Wednesday, August 18, 2010

To Hold the Crown

This isn't my first Jean Plaidy book. She wrote under several pseudonyms but probably the best one is Jean Plaidy. A lot of people who are attracted to the Tudors tend to gravitate towards her since she has written so much about them. I must be a total weirdo, because I cannot get into her writing. Mostly I feel like I'm being talked down to while I read her stuff. Well, I had decided that even though I didn't like the other book of hers I had read (Murder Most Royal), I needed to give her another shot. It's hard to judge harshly on an author if you have only read one of their books. Well, To Hold the Crown wasn't any better and a book that should have taken me days to read ended up taking me weeks. I learned a little, but grumbled a LOT about trying to finish this book.

To Hold the Crown is the story of Henry VII. If you go look at the synopsis, Elizabeth of York is touted as a main character, but Henry dominated for the most of the book. It told very little of their story together and Elizabeth is treated as a brood mare for the large majority of the book. When she dies, I felt nothing for her character. I wasn't sad because I hadn't known her at all throughout the book.

My biggest problem with this book was the editing. Whoever sent it to print, didn't do a great job. The letter "c" randomly popped up in the most weird words (ex matcurity). My second biggest problem was how she treated young Henry VIII. Now the ladies over at Goodreads in the Tudor History Lovers group will tell you that I am a staunch Henry VIII supporter. I feel that while he wasn't a great person in his later years, his younger years are often overshadowed by some of the misdeeds he had done. That being said, Jean Plaidy wrote a 12 year old Henry VIII like he was a blood thirsty womanizer, who wanted nothing more than to count the heads on London Bridge and constantly get his own way. Henry apparently wanted to take the crown at the tender age of 3 from his older brother who he felt wasn't suited for the job. Now I realize this is historical fiction. But seriously, make it a little bit believable for me.

I have a couple of quotes, but I'll just cull it down to one. This particular quote deals with the mother of Elizabeth of York, Elizabeth Woodville. Woodville's husband was Edward IV, a yorkist king who died leaving the contention of the crown in an awkward standing. Edward had been a heavy drinker, partier, and he loved sex. He had several mistresses. In this quote, Woodville is talking about the relief she felt in his mistresses. In Woodville's own words (again don't have pages because I'm reading from a Kindle) "Not that she ever attempted to (get rid of any mistresses) for she had been secretly glad that there were other women to cater for his insatiable sexuality." Now, I don't know about you, but if my man was off with other women, there is no way I'd be secretly glad. Maybe that's just me? It didn't ring true for me.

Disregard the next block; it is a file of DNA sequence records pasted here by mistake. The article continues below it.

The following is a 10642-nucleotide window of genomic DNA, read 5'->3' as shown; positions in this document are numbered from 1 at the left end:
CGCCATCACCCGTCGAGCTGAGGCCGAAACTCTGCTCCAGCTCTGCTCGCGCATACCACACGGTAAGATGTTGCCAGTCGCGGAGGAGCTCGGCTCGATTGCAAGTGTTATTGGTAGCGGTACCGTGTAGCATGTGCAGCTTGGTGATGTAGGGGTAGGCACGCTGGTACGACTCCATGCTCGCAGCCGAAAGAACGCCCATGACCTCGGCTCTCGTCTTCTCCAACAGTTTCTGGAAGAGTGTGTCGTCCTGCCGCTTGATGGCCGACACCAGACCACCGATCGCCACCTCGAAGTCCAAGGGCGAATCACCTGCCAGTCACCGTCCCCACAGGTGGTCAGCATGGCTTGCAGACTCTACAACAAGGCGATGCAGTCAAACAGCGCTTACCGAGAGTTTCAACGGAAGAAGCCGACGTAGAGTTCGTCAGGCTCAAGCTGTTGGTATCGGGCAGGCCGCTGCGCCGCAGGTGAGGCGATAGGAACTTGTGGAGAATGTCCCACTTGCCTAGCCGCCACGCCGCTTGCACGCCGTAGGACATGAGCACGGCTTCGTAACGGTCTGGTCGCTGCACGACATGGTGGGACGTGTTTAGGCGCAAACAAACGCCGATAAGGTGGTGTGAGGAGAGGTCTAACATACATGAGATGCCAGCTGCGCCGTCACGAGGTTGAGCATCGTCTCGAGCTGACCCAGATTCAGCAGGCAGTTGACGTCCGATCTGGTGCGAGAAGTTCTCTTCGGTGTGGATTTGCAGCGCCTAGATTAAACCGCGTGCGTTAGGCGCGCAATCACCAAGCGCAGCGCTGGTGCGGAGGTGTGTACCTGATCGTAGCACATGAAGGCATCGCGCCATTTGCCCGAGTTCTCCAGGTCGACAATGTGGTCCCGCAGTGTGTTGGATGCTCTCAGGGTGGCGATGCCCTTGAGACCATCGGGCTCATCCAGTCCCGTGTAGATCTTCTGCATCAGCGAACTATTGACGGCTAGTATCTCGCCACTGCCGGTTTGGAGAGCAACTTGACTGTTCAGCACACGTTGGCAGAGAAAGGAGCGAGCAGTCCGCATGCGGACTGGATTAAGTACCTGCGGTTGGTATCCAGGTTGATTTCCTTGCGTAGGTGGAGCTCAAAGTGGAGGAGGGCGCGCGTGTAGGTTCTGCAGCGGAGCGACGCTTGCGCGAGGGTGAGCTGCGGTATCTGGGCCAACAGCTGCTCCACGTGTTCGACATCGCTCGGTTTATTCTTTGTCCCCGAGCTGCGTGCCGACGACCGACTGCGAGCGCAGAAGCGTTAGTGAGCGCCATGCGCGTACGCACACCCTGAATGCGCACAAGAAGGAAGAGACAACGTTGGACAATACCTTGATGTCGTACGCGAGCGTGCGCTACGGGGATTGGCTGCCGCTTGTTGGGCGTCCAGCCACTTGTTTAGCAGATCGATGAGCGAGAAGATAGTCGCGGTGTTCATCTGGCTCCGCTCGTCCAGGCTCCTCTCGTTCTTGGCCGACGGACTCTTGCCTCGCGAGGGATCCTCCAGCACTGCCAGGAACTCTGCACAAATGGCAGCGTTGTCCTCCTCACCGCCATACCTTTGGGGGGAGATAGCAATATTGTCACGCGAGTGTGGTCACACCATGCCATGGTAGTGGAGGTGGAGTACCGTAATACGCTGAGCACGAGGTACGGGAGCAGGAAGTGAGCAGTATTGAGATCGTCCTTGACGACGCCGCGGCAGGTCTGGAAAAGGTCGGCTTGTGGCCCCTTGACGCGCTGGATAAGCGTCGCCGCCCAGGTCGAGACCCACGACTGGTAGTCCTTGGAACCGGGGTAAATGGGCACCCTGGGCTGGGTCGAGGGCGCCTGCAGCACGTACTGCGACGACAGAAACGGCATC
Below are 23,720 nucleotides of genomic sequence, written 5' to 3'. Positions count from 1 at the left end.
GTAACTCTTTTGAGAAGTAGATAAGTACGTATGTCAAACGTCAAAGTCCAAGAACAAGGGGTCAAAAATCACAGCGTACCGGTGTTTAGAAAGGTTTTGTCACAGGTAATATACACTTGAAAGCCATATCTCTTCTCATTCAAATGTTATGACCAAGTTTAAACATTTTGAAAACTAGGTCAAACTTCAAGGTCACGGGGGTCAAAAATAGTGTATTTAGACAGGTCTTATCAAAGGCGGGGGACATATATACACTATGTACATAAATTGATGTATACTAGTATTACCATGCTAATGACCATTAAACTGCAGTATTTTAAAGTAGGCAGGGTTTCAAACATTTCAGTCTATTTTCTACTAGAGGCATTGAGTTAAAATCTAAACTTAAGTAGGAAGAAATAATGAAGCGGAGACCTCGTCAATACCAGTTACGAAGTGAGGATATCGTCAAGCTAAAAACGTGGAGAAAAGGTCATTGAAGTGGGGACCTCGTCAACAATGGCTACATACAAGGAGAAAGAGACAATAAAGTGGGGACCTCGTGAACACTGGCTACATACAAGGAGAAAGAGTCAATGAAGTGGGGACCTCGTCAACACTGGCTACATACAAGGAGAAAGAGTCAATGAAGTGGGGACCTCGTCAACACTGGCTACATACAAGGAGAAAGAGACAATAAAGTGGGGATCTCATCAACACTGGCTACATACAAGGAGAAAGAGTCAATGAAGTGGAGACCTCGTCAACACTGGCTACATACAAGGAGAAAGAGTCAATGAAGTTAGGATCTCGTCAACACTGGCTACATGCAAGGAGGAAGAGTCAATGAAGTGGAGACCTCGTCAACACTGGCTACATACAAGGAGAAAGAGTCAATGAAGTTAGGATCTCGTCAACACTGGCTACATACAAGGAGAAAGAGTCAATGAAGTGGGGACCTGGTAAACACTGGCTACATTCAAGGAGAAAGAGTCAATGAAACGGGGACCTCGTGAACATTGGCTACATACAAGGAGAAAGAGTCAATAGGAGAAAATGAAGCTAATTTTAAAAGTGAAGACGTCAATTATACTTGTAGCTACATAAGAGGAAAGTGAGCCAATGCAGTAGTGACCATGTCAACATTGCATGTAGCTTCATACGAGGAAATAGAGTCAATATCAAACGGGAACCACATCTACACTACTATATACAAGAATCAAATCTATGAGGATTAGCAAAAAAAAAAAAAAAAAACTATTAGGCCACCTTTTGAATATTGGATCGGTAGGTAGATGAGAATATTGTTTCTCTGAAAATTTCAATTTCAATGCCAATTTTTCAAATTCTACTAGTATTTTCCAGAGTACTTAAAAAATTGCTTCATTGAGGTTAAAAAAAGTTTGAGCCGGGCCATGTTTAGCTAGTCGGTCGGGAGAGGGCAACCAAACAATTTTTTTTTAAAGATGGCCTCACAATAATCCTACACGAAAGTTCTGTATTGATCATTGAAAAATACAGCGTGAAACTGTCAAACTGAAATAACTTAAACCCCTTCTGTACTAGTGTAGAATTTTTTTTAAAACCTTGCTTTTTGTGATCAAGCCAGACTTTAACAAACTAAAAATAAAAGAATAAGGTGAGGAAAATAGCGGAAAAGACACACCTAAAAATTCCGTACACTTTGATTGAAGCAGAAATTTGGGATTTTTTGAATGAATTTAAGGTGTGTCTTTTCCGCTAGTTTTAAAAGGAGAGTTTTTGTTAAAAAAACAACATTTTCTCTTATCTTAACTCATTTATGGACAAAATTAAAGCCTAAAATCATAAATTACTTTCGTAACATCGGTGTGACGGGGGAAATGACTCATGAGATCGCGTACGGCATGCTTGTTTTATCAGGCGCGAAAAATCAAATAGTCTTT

For those of you who are Plaidy fans, the book can be found here. Other people have mentioned a liking towards her style of writing, but as for me, I think I can now officially say that I don't think I'll be reading another one of her books for a very very long time.

1 comment:

  1. I'd have to agree with you Aly, Plaidy is not my favourite author, he books make me feel sleepy to be honest, I can't manage to even want to read it... the last book of hers that I read (and I cant even recall the name) it took me months to finish because I had no interest in her writing. If I recall I think the topic of the book was actually an interesting one, but Plaidy really spoiled it for me.

    Again, the story of Henry VII and Elizabeth of York should be an interesting story, but I dont think I'll be picking up this book anytime soon. Thanks for your honesty :)